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Spanish Words That in Colombia Mean Something Completely Different Than You’d Think

Updated on September 28, 2016
Virginia Matteo profile image

Virginia has a bachelor's degree in Spanish and English literature.

So you are in Colombia enjoying una caña (on the first sip you realise it’s actually rum, not beer as in Spain) and the latest update on town gossips. You listen, laugh and nod your head with the knowing face of a true local. But inside you’re a bundle of nerves as you’re coming to a realisation that the Spanish you’ve mastered comes from an altogether different planet.

Why is someone being referred to as un armario (wardrobe) or una boleta (ticket)? What is calentado (heated) and what does it mean when a neighbourhood is described as caliente (hot)? Does the verb caramereal have anything to do with caramel? And why, on earth, would someone in their right mind refer to every child as chino (Chinese)?

Travelling to Latin America knowing only European Spanish can be a confusing experience. You thought you knew the language, but it suddenly turns out that every Latin American country boasts its own linguistic idiosyncrasies and a rich array of colloquial words. You discover you need to broaden or change your word definitions, learn a heap of new vocabulary, and avoid other. Here is a handy list of words that can have completely different connotations in Colombia.

ala – an exclamation used to call someone’s attention, also a Colombian version of hola

alberca – in Castilian means a cistern, in Colombia also a washing machine

alternativo – a person that dresses themselves extravagantly

amarga – beer (the adjective amargo means bitter)

armario – used to describe someone old

aterrizar – normally means to land, but in Colombia can also signify come to one’s senses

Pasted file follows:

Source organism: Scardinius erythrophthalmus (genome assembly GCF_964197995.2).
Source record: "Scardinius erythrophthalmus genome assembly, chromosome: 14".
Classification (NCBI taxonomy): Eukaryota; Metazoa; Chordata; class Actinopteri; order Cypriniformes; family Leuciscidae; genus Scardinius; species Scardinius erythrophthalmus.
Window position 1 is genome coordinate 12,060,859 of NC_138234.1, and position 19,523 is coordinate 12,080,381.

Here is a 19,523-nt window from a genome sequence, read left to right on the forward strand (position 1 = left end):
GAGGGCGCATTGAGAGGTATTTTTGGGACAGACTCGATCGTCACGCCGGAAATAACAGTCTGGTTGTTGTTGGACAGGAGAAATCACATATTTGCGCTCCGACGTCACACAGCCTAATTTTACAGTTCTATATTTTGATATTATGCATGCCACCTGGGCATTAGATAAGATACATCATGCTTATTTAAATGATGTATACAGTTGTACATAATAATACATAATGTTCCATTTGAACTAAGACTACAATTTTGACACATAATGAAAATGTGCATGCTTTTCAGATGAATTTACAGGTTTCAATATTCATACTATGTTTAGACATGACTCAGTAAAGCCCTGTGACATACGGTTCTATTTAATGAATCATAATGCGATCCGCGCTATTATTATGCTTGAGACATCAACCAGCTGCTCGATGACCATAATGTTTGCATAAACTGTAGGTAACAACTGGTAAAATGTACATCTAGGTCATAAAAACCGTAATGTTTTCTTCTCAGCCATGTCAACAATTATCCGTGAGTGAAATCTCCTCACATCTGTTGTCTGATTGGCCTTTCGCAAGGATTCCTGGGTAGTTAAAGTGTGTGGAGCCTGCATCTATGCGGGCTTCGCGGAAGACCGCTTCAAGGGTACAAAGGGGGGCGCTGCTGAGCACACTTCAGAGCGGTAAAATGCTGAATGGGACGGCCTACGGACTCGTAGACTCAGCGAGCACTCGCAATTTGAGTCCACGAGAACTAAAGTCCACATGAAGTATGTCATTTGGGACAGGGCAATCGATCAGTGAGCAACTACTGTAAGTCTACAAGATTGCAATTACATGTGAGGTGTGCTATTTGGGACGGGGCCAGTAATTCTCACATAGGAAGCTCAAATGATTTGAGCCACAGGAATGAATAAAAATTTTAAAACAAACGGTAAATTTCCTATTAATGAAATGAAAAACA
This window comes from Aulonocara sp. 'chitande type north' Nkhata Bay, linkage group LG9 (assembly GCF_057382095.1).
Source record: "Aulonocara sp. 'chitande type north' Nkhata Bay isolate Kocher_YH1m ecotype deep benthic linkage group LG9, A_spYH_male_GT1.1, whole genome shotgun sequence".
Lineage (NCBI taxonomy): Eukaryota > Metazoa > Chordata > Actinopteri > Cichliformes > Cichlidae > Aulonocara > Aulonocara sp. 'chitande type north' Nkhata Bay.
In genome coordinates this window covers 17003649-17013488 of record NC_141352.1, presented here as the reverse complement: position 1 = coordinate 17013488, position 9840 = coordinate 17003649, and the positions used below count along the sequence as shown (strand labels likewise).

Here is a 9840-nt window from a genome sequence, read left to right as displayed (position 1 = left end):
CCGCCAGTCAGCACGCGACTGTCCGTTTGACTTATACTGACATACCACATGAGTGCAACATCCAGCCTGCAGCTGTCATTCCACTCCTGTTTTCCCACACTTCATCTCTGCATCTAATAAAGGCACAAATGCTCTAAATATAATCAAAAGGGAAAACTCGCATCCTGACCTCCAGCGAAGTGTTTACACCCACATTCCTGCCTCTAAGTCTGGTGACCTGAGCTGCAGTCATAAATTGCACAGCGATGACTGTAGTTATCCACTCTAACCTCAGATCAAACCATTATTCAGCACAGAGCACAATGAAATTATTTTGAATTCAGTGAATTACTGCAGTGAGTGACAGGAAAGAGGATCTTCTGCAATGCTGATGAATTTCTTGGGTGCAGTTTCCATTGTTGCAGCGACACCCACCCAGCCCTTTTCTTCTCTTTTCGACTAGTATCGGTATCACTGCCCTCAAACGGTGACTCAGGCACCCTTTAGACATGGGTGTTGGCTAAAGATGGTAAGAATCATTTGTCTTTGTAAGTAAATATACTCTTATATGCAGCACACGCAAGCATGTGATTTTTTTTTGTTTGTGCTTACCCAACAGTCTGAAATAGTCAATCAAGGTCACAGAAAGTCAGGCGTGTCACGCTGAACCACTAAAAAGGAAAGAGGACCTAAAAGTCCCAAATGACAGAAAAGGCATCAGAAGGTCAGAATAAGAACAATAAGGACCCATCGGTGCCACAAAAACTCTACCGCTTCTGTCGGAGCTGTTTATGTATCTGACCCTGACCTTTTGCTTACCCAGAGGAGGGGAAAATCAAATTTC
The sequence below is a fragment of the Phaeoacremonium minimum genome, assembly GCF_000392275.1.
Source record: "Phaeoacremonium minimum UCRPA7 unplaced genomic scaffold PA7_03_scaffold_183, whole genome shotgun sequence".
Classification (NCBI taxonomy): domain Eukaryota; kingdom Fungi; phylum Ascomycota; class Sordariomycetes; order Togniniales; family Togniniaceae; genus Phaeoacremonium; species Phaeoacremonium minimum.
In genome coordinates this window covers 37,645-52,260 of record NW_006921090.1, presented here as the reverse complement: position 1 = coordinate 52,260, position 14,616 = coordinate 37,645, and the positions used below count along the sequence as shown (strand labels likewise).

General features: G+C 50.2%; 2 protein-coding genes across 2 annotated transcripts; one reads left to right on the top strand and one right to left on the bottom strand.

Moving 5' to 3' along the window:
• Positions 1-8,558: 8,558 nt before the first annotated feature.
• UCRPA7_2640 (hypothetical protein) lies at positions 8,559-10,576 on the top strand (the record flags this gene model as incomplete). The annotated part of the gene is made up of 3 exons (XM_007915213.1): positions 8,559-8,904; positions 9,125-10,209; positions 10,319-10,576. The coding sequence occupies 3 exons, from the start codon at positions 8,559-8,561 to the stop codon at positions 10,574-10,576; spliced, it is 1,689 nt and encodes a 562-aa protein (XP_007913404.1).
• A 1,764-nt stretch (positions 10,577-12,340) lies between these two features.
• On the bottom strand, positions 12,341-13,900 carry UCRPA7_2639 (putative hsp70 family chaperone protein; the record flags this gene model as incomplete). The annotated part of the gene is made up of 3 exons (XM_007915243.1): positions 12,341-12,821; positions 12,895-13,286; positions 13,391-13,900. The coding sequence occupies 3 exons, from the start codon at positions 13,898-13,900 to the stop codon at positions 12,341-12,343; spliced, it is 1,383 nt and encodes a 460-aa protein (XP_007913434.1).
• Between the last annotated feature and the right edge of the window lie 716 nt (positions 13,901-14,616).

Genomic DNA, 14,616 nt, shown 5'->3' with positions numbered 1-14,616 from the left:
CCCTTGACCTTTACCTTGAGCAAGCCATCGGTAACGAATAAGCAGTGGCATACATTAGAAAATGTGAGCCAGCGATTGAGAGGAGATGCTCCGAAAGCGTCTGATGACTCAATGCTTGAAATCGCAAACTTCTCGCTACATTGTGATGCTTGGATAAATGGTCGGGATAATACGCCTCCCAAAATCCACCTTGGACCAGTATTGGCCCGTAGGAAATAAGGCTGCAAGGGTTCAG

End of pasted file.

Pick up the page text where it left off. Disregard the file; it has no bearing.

avión – a bold or astute person

ayudado – helped, but in Colombia specifically used to refer to someone who have a pact with the devil

bandera – in Spain a flag, in Colombia also an ill-bred person

barro – the basic definition is clay, mud; in Colombia also a disloyal, false or egoist person

blandito blando means gentle, soft; in Colombia blandito is a shy person

bobo – normally means simple, fool, simpleton; in Colombia also a watch

boleta – ticket, in Colombia also a malicious person

bonsai – a very small person

brujas – gossiping women

caballo – horse, in Colombia an attractive woman

calentado – heated leftovers from the previous day

calidad – normally quality, in Colombia sometimes used to refer to a stranger on the street (friend)

caliente – hot, in Colombia also dangerous

campeón – champion, in sarcastic use an idiot

cancer – a cigarette

cantar – sing, to confess that someone did something illegal

caña – in Spain beer, in Colombia rum

caramelear – to say fibs in order to convince someone to something

carbon – a person with dark skin

catorce – fourteen, in Colombia also a favour

chino – niño

chocante – in Spanish mainly shocking, in Colombia also unpleasant

chorizo – not only a kind of food, a time unit of 50 years

churro – not only a kind of food, but also a pretty person

corbata – tie or an easy well-paid job

cruce – in Castilian a cross or crossing, in Colombia also a favour

diablo – a libertine woman

disparar – shoot or fire away (in a conversation)

eminencia – in Castilian expert, height, eminence, in Colombia also talented

encargar – the basic meaning is put in charge, in Colombia also the connotations of procreate

entierro – normally funeral, but also used to mean a sexual act

fama – a butcher’s shop

florido – flowery, also connotations of vulgar

fundamentoso – used to refer to a sensible person

galleta – biscuit, sweets, also a homosexual

gargajo – in Spain phlegm, in Colombia also an ill-bred person

guapo – in the basic meaning handsome, but also angry or brave

huevo – egg or a great quantity

intense – an insufferable person

lana – wool or money

llave ­– key or a friend

madre – is used to refer to an indulgent tutor

mariposa – normally means a butterfly, but can refer to a homosexual person

mascota – pet, used to refer to a lover

mono – monkey, but in Colombia also pretty

naranjas – in Castilian oranges, in Colombia also a no

ocho – eight or chaos

olimpico – idiot

pelar – peel, skin, but also to kill

pelota – ball, in Colombia an ignorant

sal – salt, bad luck

tirar – to have sex

toastado – an irrational person

zapato – shoe or an ugly woman


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